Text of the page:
Heart risks higher in older birth control pills: study: But smoking the real
danger - MSNBC

The third - and latest - generation of birth control pills appears to carry
a smaller risk of heart attack than its predecessor, a Dutch study found.
But the second, slightly older version of the contraceptive, still widely
used, more than doubles the risk of heart problems, the researchers said.
The real danger to the women turned out to be smoking... Among all women
taking some form of the pill, the risk of a heart attack was 13 times
greater among those who smoked compared to nonsmokers. About 100 million
women who can bear children in developed countries use oral
contraceptives... The new study, led by Dr. Bea C. Tanis of the Leiden
University Medical Center, found that the risk of a heart attack was 2.8
times greater for women using first-generation oral contraceptives compared
to women who had not been on the pill. The risk dropped to 2.4 times for
women using the second generation medicines, the study of 1,173 women found.
But women who took the current, third-generation pills had essentially the
same risk as other women, according to findings published Thursday in The
New England Journal of Medicine...

"The link between smoking and heart attack use was independent of any use of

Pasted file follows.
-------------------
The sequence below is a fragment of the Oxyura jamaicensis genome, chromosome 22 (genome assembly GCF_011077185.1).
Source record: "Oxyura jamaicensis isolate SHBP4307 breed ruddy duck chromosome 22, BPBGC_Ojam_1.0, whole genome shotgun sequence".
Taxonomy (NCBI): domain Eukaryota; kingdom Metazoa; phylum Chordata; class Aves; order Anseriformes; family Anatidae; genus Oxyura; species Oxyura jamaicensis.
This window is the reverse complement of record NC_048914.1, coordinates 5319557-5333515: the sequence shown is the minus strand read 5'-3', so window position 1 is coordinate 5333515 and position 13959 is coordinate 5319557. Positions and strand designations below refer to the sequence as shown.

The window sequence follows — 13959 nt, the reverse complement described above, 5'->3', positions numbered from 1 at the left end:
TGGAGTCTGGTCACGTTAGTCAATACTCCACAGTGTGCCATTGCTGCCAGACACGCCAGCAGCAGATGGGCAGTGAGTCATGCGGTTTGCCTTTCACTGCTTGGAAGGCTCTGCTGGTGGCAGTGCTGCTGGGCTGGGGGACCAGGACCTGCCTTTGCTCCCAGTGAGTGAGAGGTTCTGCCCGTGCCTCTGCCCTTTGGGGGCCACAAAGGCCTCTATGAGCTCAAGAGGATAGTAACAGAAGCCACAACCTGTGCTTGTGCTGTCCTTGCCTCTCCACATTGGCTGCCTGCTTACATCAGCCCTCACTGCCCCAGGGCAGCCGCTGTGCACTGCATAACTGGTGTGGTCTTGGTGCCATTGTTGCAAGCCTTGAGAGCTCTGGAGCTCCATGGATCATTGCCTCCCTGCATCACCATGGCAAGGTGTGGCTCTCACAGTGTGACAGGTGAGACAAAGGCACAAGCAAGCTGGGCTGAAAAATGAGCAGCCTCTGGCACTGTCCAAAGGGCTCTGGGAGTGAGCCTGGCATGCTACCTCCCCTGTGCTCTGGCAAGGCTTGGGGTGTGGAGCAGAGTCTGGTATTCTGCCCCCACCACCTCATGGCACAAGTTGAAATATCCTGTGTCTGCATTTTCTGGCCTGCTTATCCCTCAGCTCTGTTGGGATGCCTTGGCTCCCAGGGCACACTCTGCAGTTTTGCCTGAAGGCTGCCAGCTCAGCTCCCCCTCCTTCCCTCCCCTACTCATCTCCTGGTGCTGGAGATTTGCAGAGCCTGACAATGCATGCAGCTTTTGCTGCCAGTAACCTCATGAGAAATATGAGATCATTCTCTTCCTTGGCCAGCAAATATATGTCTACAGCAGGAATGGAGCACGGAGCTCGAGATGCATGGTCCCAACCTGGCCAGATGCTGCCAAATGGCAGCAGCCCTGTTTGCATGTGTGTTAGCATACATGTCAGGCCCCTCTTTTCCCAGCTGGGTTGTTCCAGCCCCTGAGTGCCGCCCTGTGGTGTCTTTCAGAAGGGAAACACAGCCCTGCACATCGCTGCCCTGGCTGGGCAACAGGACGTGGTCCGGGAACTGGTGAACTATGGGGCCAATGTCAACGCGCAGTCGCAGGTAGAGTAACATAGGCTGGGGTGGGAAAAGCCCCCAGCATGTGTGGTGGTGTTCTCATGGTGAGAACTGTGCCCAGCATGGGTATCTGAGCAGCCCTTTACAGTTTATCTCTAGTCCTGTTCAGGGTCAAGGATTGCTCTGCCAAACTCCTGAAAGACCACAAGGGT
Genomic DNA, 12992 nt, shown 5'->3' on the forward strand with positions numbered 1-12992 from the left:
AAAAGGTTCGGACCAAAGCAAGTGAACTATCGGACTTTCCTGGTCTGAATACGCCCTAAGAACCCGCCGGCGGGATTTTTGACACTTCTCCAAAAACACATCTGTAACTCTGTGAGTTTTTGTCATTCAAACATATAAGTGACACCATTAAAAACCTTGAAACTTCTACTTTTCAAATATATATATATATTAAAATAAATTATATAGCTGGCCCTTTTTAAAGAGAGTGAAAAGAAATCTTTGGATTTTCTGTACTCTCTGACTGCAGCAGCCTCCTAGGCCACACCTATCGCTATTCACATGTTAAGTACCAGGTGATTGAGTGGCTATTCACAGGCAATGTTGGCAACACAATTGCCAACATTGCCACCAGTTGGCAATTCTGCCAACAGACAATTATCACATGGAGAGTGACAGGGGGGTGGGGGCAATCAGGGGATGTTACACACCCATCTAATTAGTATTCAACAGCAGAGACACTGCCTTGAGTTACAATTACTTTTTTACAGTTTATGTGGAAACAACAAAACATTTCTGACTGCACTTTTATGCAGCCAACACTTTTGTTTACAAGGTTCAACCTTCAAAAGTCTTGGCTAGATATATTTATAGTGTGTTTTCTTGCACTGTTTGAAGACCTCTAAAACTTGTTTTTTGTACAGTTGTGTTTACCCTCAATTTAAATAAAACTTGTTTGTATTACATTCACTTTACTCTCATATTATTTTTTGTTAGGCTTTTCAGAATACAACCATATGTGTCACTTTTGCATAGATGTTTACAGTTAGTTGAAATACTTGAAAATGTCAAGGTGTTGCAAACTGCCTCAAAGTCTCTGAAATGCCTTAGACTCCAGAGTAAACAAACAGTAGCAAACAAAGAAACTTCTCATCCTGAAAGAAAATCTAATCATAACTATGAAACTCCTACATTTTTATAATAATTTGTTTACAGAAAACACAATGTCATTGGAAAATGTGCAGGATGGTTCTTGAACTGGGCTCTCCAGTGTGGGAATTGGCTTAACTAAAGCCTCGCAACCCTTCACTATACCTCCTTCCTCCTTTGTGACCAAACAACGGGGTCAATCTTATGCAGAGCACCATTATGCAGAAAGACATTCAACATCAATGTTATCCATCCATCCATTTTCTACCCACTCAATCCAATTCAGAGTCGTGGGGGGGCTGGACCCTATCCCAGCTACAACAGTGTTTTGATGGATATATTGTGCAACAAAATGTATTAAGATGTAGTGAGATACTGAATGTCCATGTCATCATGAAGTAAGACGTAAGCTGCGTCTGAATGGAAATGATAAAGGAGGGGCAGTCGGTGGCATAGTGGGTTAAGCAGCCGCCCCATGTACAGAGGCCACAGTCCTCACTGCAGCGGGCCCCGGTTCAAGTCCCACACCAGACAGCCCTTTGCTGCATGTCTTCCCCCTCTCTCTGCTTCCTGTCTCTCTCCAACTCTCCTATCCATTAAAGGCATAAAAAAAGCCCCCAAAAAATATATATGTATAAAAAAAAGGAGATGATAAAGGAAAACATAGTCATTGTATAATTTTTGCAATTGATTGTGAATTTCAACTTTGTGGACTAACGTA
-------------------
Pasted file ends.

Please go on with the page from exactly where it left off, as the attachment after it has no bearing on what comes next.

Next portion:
birth controls or other risk factors for heart disease," said Dr. Meir
Stampfer of Harvard School of Public Health. "This is by far the number one
risk factor for heart disease in women." That's a troubling finding, because
smoking in women shot up in the last decade: 22-million American women now
light up, including 30 percent of high school seniors. Doctors agreed women
should not necessarily switch to the newer pill. For one thing, the number
of women taking the third-generation pills in the new study was so low that
the researchers cautioned that they still cannot say that contraceptives
pose no risk to the heart. Additionally, an earlier study came to an
opposite conclusion, finding a greater risk of heart attack in the third
generation than in the second. Other studies have shown a greater risk of
lung-threatening blood clots with third-generation pills, especially in
young women and those who are just starting the pill, cautioned the Dutch
study's lead investigator, Dr. Frits Rosendaal of Leiden University Medical

News links:
Heart risks higher in older birth control pills: study: But smoking the real
danger - MSNBC
New Oral Contraceptives Slightly Safer for Heart - Yahoo!/HealthScout
Study link:
Oral Contraceptives and the Risk of Myocardial Infarction - NEJM
Related Editorial: [Subscribers only]
Oral Contraceptives and Myocardial Infarction - The Search for the Smoking
Gun - NEJM